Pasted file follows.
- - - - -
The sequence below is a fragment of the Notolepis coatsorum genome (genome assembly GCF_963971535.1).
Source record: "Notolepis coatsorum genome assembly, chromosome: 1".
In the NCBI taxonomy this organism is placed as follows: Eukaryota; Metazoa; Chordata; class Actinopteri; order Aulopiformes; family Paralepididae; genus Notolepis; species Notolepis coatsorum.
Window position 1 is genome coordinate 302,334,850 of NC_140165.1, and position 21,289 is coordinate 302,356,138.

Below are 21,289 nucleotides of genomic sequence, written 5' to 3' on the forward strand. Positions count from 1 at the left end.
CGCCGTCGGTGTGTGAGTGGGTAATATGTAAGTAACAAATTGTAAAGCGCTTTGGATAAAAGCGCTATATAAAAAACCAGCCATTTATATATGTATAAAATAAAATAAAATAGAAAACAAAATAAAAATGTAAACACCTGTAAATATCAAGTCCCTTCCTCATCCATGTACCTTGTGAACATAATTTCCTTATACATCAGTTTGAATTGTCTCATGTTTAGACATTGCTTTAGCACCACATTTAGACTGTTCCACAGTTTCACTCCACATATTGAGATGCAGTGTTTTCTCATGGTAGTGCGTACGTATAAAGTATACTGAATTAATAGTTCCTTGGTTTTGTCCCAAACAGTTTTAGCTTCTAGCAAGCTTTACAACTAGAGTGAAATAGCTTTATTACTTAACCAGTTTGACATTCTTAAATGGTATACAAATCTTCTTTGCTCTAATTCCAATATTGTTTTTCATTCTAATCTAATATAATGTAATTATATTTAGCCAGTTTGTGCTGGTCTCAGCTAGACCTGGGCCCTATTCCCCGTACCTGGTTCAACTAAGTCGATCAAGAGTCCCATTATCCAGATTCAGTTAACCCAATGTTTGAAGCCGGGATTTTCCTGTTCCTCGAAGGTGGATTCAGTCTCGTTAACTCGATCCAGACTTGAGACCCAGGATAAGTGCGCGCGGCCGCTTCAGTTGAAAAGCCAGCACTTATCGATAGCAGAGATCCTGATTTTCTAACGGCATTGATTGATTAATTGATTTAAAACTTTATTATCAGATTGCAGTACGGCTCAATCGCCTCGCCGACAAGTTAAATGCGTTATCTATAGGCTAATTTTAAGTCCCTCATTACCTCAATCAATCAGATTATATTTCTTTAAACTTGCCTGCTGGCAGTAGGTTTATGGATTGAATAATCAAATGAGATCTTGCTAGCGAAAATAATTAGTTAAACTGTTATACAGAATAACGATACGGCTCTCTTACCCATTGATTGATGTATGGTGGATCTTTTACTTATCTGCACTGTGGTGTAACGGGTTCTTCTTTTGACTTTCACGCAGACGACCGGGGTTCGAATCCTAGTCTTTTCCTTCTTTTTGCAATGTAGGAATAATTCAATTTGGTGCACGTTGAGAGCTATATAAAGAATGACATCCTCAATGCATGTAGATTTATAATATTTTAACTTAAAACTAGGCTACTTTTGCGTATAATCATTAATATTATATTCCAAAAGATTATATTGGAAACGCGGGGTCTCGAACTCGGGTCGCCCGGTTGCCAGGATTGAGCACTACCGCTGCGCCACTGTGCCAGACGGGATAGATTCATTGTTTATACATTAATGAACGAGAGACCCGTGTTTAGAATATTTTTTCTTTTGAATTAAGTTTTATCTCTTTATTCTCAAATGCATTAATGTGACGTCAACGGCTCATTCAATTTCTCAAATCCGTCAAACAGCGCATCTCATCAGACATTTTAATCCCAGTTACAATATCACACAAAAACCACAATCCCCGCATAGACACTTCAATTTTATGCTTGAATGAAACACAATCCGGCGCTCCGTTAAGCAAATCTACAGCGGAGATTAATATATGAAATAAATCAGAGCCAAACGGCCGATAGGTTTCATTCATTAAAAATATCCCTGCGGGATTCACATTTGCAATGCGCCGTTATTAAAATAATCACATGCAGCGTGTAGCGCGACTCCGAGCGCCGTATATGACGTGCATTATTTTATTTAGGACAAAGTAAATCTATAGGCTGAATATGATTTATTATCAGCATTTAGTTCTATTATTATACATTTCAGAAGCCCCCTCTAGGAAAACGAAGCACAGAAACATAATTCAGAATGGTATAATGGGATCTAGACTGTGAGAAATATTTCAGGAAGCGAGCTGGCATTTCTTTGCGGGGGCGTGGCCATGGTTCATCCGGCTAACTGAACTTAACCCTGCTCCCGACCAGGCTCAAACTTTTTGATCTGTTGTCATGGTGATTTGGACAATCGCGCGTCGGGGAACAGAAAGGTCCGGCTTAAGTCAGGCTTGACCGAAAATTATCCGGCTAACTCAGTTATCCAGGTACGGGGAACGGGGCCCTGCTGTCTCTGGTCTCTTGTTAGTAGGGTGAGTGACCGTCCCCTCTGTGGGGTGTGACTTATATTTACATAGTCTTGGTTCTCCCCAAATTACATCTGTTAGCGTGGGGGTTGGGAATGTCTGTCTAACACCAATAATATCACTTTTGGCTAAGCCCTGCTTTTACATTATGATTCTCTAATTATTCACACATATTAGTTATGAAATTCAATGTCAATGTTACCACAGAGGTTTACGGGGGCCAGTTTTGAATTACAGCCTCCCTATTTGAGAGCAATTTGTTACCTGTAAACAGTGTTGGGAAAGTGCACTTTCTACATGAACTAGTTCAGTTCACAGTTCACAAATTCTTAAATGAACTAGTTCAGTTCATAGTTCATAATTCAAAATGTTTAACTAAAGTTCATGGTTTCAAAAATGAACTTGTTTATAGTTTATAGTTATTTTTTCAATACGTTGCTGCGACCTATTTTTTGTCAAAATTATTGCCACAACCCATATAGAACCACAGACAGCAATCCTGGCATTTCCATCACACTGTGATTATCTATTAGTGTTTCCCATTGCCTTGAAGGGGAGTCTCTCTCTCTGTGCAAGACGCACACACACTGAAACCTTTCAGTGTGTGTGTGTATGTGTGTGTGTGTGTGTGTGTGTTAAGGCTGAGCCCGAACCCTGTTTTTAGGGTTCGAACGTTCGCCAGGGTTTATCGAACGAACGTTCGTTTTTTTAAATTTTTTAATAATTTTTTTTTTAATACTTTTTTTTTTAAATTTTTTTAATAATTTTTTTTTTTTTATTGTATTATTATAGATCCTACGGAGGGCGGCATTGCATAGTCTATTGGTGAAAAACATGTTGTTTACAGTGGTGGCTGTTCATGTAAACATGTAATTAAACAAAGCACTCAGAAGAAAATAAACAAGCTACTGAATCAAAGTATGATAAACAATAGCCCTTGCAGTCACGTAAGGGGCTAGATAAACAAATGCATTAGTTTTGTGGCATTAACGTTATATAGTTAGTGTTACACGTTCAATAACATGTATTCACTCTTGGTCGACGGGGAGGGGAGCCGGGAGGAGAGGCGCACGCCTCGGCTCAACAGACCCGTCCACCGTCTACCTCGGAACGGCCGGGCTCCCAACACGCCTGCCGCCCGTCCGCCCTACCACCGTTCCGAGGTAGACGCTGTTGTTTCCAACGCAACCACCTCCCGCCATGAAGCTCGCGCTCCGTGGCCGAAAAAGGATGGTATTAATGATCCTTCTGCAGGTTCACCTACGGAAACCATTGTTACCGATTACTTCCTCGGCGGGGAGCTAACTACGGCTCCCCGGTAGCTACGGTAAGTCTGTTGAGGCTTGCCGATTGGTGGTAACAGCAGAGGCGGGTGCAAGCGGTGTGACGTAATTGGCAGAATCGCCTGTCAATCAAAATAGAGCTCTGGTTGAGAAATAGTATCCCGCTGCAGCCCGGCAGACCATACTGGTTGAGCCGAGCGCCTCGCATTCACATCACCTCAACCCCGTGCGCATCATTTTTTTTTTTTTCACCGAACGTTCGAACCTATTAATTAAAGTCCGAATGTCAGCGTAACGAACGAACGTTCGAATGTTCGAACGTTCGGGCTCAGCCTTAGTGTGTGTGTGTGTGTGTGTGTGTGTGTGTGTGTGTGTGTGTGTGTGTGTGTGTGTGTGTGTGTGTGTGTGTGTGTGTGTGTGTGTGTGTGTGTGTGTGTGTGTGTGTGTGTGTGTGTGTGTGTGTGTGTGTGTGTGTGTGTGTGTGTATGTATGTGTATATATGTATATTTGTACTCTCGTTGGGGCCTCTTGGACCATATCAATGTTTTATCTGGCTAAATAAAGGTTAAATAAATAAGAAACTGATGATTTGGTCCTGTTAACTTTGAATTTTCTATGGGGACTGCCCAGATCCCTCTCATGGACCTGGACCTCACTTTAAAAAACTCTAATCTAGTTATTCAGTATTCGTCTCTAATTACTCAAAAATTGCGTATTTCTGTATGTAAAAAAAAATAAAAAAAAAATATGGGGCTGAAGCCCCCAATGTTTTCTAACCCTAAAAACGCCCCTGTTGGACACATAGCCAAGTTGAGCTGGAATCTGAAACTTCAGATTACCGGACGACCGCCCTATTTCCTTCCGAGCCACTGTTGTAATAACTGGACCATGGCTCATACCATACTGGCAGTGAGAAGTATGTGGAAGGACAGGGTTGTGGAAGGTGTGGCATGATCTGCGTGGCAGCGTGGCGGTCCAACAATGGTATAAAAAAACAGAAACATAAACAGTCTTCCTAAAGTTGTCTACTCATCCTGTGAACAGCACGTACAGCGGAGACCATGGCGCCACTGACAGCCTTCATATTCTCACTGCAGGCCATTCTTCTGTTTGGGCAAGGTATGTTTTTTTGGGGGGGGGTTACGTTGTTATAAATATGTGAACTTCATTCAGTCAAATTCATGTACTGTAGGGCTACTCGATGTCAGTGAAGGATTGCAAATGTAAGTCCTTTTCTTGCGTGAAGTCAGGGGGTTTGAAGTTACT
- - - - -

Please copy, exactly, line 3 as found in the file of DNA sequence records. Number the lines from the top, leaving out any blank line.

In the NCBI taxonomy this organism is placed as follows: Eukaryota; Metazoa; Chordata; class Actinopteri; order Aulopiformes; family Paralepididae; genus Notolepis; species Notolepis coatsorum.